02 February 2004

Why “Miniver Cheevy”?

“Miniver Cheevy” is the title of a semi-autobiographical poem by Edward Arlington Robinson.

I first read the poem, and took a liking to it, in high school. The image of the suffering romantic poet spoke to my adolescent sensibilities. Around the same time, I joined a BBS: direct dialup to a computer in someone's basement. (Oh yeah, I'm online old skool: I remember when FidoNet was cutting edge.)

So I needed a login ID. The ideal login ID is short, unique, distinctive, easy to remember, hard to misspell, and says something about your temperament, which makes “miniver” pretty much ideal. I've used it for dozens of systems since then, though not so much lately.

When I finally broke down and decided to write a blog, I realized that it fits in perfectly with the prevailing style of distinctive names in blogistan, so I brought it out of retirement.




Miniver Cheevy, child of scorn
    Grew lean while he assailed the seasons;
He wept that he was ever born,
    And he had reasons.

Miniver loved the days of old
   When swords were bright and steeds were prancing;
The vision of a warrior bold
   Would set him dancing.

Miniver sighed for what was not,
   And dreamed, and rested from his labors;
He dreamed of Thebes and Camelot,
   And Priam's neighbors.

Miniver mourned the ripe renown
   That made so many a name so fragrant;
He mourned Romance, now on the town,
   And Art, a vagrant.

Miniver loved the Medici,
   Albeit he had never seen one;
He would have sinned incessantly
   Could he have been one.

Miniver cursed the commonplace
   And eyed a khaki suit with loathing;
He missed the mediæval grace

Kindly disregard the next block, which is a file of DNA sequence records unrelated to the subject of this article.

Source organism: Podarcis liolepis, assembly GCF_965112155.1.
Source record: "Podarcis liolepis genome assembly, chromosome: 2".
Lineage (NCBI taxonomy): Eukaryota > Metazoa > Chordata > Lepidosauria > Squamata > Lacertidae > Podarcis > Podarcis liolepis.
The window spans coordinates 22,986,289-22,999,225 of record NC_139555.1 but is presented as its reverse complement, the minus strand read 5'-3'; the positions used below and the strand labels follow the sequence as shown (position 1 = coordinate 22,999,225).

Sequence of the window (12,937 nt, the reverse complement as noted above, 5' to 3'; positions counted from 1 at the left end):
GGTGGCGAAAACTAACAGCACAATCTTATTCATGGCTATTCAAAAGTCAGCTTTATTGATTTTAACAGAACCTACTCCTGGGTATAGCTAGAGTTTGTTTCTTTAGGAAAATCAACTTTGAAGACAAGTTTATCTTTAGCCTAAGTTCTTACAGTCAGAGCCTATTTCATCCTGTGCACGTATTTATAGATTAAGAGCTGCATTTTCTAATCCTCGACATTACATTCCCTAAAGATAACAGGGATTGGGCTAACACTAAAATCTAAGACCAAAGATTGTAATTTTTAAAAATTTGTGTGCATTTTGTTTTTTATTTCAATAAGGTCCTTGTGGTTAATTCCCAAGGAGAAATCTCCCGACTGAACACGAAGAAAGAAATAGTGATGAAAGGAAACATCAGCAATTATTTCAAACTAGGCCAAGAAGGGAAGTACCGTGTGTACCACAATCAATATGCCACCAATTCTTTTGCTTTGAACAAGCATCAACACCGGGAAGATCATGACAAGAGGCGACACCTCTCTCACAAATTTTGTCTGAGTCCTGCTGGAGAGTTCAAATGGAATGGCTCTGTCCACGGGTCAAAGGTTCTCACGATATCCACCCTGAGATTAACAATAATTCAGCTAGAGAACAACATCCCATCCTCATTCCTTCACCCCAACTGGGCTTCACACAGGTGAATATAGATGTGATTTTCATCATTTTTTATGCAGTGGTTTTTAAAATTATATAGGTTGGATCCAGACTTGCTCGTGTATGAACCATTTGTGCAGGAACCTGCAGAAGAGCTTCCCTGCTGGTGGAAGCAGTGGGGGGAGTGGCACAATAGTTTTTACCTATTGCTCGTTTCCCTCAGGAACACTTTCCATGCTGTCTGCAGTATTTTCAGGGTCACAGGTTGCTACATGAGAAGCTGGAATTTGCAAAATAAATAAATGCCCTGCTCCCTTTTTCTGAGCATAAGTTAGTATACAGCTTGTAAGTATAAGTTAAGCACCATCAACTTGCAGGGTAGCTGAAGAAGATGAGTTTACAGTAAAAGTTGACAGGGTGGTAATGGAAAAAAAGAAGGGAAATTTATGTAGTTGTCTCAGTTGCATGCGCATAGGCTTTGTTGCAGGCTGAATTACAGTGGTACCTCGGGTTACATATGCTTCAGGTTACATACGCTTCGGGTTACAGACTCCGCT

Of iron clothing.

Miniver scorned the gold he sought,
   But sore annoyed was he without it;
Miniver thought, and thought, and thought,
   And thought about it.

Miniver Cheevy, born too late,
   Scratched his head and kept on thinking;
Miniver coughed, and called it fate,
   And kept on drinking.


By Edwin Arlington Robinson (1869–1935), from The Town Down the River, 1910


The Modern American Poetry site provides a collection of analysis of the poem.

5 comments:

Austin Bob said...

I love it. I would have linked to this in my Inaugural Voyage into blogdom (http://hither-and-yon.blogspot.com/2006/11/inaugural-voyage.html) if I had had the good sense to search first.

sean said...

i remember you dialing into that bbs. and playing quetzalcoatl. btw, hi.

amacker said...

Quetzalcoatl?

Love the poem. Love the name. I was thinking Mrs. Miniver, then discovered it means "A white or light gray fur used as a trim on medieval robes and on ceremonial robes of state."

Anonymous said...

I read this in high school as well and loved it. In fact, I wouldn't have clicked on your link in google search if et hadn't been for your name, so good choice!

norman said...

pseudointellectual shite all.
-norman david plombe